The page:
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Pandemic Highlights Value Of Higher Ed, Planning For College Costs

Pandemic Highlights Value Of Higher Ed, Planning For College Costs


Robert Coles

July 22, 2020

Headlines, especially of late, can be controversial. The alleged pending death of higher education has been recent headline fodder, including “The End of College as We Knew It?” “On Collegiate Death And Dying,” “The Oddsmakers of the College Deathwatch,” and the more optimistic, “Disrupting the Disruptors: Why Traditional Higher Education Isn’t Dead Yet.”

I’m not a gambler, but as the president of a nonprofit prepaid tuition plan, I think the odds are with America’s higher education system, recognizing that change is necessary. Research finds those most affected by the Covid-19 economic fallout in the U.S. labor market include those with less education. College Board’s Education Pays 2019 report found that those who have “higher levels of education earn more, pay more taxes, and are more likely than others to be employed.”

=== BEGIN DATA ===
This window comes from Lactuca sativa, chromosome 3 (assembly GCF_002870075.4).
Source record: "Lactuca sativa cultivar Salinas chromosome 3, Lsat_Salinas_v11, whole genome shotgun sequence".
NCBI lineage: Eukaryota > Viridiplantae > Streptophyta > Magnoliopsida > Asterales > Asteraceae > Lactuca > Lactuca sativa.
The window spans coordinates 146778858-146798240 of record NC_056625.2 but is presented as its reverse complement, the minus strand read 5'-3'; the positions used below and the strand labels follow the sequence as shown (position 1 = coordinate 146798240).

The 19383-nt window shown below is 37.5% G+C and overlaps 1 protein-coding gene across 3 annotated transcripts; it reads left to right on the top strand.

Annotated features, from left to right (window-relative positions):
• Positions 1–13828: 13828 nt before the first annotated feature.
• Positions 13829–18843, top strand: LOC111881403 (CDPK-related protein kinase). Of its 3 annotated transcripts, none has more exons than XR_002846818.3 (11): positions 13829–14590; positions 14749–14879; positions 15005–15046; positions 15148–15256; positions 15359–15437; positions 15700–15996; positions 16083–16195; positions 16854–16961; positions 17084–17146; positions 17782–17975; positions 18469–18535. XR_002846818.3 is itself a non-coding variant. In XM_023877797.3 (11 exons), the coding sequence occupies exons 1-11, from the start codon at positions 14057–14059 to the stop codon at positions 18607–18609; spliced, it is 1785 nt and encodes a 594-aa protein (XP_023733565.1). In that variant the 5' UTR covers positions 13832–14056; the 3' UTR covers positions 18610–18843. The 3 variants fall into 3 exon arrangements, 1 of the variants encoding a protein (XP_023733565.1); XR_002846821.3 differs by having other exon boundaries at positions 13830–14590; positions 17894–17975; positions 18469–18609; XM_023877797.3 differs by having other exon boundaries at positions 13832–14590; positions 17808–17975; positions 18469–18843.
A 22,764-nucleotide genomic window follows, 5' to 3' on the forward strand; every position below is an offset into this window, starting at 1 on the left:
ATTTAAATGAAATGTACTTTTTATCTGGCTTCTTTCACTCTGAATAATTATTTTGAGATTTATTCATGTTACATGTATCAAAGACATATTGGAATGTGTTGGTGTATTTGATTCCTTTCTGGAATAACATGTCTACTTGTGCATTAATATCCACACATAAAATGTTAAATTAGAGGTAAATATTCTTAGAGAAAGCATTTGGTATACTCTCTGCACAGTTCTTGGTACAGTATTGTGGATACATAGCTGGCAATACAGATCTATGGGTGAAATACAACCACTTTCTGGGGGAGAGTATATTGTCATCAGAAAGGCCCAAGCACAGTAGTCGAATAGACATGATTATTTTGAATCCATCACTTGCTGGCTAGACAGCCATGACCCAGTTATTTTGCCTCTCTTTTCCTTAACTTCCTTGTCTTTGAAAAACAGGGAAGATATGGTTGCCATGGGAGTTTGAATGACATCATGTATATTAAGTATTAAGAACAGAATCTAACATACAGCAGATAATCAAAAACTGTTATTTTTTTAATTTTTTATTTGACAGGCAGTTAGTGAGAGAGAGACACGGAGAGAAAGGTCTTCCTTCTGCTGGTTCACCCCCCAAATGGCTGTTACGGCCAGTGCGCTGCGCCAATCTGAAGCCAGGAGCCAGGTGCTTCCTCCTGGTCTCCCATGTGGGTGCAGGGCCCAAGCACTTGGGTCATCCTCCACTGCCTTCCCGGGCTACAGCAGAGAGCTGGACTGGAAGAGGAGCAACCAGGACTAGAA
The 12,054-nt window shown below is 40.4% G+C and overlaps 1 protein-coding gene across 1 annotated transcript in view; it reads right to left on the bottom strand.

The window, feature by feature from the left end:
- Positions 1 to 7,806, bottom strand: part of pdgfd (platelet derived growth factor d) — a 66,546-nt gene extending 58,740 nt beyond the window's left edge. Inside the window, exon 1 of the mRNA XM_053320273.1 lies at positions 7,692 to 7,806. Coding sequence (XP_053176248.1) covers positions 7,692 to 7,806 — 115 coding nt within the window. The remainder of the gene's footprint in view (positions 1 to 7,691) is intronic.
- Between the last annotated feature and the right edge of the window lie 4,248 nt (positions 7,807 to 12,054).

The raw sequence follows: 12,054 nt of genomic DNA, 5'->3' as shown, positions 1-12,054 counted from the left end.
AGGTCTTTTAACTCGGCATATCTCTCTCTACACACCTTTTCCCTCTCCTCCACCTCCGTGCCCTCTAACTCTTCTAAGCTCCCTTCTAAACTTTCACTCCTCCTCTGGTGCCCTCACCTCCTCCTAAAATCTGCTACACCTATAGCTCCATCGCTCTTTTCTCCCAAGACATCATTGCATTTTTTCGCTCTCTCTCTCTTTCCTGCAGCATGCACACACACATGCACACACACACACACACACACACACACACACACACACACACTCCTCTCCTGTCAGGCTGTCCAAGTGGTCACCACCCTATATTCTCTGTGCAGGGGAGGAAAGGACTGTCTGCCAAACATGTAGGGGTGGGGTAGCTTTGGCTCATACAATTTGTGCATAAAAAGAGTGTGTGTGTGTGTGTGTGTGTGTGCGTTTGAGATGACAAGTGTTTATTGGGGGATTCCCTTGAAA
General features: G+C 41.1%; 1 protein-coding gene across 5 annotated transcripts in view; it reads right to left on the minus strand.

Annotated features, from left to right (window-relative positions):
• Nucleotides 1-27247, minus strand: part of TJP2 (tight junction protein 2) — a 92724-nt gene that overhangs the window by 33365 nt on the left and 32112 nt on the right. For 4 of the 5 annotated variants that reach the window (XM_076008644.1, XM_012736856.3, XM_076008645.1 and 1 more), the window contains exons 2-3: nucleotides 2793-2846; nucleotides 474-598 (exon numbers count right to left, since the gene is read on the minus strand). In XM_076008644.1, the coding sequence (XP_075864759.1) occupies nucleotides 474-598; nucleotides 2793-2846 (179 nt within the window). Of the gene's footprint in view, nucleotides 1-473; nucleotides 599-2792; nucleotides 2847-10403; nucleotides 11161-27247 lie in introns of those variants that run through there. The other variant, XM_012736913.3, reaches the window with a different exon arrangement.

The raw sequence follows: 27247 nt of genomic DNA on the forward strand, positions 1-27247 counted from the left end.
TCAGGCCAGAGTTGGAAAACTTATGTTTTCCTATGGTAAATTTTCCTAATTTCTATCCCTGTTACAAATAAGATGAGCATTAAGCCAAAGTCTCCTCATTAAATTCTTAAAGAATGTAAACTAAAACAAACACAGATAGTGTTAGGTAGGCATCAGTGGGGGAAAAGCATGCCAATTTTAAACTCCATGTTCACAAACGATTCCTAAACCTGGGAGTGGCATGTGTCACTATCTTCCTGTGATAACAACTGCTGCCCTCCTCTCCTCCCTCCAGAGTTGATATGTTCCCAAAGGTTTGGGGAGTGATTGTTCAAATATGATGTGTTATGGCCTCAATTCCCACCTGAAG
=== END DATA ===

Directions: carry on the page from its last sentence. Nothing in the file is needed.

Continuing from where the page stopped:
Yet, the Covid-19 pandemic may disrupt the plans of many students who had intended to return to — or start — college this fall. Fifty-six percent of college students say they can’t afford tuition, according to OneClass, which surveyed more than 10,000 freshmen, sophomores and juniors from over 200 U.S. colleges and universities. Roughly half of undergraduates said that because of the pandemic’s impact on their finances, they will need to rethink how they will pay for school.


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